Hong Kong’s government has announced a ban on dry goods, including political satire items, at Lunar New Year fairs starting early next year, citing public safety concerns.
In recent years, dry good stalls at Lunar New Year fairs have become known for selling items related to current affairs, such as decorations and t-shirts. Political parties and groups usually attend to fundraise through the sale of goods.
The Food and Environmental Hygiene Department (FEHD) said in a press release on Thursday that no dry goods stalls will be allowed at the 15 Lunar New Year fair venues across Hong Kong between January 19 and 25, 2020.
In a statement, the FEHD said the decision was made after considering the current social situation.
“[Lunar New Year] fairs in the past had all along been crowded with people, including elderly people and children. In view of the current social situation, the government, as the venue management and event organiser, has the responsibility to ensure the safety of the stall owners and visiting members of the public,” an FEHD spokesman said.
“To safeguard public safety and public order, and to implement crowd control measures more effectively, the FEHD will enlarge the sizes of the 2020 [Lunar New Year] fair stalls to cater for the operational needs of sale of flowers. Public access will also be widened to alleviate the crowding situation. Since the total number of stalls has been reduced, only wet goods stalls for selling flowers will be provided. If circumstances at the venues permit, fast food stalls will also be provided.”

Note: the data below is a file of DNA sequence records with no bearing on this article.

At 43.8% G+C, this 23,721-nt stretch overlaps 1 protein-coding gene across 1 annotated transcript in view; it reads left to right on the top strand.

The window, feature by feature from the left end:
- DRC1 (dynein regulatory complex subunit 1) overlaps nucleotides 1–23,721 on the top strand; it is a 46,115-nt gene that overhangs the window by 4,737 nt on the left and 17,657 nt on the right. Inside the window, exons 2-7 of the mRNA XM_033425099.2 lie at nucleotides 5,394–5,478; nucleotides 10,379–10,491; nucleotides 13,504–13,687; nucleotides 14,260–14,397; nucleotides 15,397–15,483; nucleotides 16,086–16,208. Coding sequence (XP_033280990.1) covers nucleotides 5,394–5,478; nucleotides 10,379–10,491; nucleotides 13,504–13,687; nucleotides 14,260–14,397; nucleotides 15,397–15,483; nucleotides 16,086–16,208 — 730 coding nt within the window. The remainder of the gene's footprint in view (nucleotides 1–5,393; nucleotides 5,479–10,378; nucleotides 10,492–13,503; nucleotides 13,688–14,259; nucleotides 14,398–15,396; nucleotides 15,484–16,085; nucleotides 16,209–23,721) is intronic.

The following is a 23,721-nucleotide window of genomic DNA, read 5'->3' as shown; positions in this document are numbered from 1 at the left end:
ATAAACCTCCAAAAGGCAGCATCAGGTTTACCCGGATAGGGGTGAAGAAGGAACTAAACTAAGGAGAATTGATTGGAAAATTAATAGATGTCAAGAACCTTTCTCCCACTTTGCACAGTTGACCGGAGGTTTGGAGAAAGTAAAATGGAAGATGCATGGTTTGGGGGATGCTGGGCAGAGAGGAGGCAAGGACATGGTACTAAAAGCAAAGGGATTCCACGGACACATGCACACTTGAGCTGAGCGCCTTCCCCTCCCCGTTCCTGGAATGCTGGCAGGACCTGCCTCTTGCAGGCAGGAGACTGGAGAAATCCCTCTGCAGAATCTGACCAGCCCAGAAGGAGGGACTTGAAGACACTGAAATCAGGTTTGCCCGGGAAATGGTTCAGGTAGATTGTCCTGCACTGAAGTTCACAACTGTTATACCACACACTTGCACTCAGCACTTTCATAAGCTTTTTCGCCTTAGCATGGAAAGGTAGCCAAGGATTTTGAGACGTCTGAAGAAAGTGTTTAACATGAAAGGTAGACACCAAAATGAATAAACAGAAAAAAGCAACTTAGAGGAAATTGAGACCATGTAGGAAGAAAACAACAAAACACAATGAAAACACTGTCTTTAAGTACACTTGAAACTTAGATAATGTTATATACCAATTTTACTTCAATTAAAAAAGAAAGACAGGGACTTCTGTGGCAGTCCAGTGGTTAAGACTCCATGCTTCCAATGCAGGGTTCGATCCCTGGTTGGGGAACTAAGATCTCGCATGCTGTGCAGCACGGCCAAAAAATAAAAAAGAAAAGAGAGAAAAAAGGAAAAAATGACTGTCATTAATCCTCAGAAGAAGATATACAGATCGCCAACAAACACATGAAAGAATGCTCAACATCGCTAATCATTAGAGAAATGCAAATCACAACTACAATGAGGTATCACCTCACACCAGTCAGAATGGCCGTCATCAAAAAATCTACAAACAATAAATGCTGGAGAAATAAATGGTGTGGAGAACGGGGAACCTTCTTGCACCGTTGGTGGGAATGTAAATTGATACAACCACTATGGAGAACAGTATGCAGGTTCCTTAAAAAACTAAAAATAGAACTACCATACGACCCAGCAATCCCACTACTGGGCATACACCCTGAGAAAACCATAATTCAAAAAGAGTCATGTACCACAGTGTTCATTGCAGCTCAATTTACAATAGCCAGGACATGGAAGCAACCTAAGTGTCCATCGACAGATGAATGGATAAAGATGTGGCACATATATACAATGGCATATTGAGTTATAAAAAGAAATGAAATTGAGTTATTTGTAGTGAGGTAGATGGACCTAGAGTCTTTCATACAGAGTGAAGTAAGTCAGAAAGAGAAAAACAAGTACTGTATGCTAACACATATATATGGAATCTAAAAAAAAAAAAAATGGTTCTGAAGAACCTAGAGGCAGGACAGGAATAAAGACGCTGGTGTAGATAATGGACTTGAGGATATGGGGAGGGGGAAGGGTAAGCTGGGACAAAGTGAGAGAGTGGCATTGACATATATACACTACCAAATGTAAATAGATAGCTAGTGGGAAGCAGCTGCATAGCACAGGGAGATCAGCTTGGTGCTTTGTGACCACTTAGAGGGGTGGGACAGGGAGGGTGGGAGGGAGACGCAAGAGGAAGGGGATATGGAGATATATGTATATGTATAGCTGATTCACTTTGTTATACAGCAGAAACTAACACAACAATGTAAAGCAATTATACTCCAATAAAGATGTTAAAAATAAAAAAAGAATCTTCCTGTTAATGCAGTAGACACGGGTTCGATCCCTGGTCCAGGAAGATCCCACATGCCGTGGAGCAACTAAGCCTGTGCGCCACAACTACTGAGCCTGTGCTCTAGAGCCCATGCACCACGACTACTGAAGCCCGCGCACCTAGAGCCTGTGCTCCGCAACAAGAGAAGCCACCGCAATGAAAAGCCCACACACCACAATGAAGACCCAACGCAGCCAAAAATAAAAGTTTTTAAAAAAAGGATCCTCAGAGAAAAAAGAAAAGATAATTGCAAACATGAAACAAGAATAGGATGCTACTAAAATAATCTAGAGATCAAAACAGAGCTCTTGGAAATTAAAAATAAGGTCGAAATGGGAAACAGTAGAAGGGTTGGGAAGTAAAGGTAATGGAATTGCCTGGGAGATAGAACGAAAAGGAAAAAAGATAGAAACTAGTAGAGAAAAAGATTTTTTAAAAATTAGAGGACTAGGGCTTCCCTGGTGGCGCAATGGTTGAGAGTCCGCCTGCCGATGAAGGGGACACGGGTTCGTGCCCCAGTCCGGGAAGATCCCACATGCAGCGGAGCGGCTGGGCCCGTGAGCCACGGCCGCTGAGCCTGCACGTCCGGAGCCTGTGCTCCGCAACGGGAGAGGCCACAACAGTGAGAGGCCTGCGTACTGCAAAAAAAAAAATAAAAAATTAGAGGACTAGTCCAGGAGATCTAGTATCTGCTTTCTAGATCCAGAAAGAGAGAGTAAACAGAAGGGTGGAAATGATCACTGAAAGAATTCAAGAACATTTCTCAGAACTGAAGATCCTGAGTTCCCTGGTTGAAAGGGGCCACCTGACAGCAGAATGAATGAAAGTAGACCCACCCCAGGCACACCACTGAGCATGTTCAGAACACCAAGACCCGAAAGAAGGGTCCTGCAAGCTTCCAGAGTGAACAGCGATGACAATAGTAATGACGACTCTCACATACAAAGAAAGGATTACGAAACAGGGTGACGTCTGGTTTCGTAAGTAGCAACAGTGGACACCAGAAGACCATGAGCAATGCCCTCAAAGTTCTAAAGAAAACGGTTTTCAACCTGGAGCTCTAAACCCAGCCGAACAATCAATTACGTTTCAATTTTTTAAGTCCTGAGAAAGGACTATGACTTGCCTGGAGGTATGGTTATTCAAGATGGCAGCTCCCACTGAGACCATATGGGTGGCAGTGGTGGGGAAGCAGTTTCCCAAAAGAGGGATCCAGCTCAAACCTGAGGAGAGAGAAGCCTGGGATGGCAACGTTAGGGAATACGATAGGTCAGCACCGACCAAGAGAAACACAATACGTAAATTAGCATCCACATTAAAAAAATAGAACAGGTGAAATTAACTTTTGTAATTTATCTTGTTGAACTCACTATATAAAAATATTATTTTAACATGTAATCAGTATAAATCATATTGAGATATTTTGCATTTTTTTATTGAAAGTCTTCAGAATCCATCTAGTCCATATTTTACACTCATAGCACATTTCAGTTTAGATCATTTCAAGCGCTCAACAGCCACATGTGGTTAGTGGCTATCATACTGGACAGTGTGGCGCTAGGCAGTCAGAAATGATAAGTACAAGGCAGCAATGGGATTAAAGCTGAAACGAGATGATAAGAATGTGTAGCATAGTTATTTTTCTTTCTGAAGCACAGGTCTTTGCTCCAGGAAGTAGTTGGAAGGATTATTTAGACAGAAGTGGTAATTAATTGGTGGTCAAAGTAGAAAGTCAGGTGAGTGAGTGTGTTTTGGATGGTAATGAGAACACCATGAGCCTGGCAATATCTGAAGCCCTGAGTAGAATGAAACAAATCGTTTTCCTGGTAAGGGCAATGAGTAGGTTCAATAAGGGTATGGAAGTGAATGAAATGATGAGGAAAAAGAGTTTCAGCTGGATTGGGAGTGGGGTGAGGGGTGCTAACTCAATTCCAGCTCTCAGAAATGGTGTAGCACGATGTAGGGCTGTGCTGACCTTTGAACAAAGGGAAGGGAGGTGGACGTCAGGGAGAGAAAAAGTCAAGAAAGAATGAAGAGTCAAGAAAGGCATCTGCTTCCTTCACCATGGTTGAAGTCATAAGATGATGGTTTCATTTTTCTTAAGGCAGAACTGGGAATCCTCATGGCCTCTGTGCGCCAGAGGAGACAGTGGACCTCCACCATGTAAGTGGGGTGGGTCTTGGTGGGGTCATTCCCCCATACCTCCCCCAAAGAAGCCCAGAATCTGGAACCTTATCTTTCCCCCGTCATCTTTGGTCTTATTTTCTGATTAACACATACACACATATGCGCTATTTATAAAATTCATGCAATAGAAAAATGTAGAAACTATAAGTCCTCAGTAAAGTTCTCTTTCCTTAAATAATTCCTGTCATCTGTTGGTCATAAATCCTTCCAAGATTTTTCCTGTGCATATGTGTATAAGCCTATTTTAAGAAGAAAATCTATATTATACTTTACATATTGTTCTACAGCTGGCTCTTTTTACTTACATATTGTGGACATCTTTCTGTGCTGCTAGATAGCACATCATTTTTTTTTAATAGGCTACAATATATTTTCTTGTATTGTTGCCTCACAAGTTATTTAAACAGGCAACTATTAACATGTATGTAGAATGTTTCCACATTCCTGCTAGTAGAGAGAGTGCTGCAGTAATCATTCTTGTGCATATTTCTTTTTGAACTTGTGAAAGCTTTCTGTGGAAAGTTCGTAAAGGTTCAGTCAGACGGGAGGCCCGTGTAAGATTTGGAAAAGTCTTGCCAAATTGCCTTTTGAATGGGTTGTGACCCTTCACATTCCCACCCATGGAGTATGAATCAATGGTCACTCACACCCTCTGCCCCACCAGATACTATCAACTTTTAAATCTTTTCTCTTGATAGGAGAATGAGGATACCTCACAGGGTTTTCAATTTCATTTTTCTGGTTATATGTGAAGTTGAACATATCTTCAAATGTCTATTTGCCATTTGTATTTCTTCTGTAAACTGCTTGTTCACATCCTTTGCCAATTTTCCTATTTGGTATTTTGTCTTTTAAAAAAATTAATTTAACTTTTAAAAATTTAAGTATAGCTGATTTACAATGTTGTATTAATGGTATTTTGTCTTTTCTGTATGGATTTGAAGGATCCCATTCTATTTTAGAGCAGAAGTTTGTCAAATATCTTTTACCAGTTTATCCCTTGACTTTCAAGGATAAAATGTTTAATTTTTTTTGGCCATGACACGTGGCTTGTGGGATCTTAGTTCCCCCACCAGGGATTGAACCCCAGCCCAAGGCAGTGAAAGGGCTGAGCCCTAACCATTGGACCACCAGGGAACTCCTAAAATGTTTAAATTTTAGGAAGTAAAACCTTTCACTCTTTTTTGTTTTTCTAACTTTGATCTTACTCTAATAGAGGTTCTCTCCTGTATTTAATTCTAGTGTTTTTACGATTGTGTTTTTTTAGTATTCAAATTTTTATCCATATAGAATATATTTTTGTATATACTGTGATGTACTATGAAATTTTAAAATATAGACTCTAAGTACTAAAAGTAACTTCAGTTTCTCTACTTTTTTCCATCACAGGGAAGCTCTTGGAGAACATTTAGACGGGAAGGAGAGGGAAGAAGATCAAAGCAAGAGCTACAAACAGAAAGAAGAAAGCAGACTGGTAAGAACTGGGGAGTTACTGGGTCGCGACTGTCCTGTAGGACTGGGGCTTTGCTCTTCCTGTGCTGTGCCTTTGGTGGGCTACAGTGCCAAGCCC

Large-scale protests sparked by a now-withdrawn extradition bill have entered their 22nd week. The movement has evolved into sometimes violent displays of dissent against Beijing’s encroachment, lack of democratic reform, police handling of the crisis, among other grievances.
The FEHD’s spokesman added that the base prices for stalls to be auctioned off will be half of last year’s in the face of an economic downturn.
Lawmaker Au Nok-hin told HKFP that the FEHD’s ban will reduce public interest in the fairs.
Au, vice-chair of the legislature’s Panel on Home Affairs, said that halving the base prices may not compensate for the loss of revenue owing to fewer shoppers.
“It will not be problematic if the fairs are conducted like those in past years. When will the government stop obstructing public events?” he said.
In 2017, the FEHD prohibited Youngspiration and the Hong Kong National Party – two localist political groups – from selling merchandise at the city’s largest Lunar New Year fair at the Victoria Park in Causeway Bay owing to “public safety” concerns.
The spokesman also said the government has tried its best to ensure the fairs go ahead as planned.
“We will closely monitor the latest situation and conduct continuous risk [assessments]. Suspension or cancellation of the fairs for public safety or other reasons after successful bidding will not be ruled out,” the spokesman said.
In total, 1,284 wet goods stalls and 18 fast food stalls will be put up for auction starting next Tuesday.
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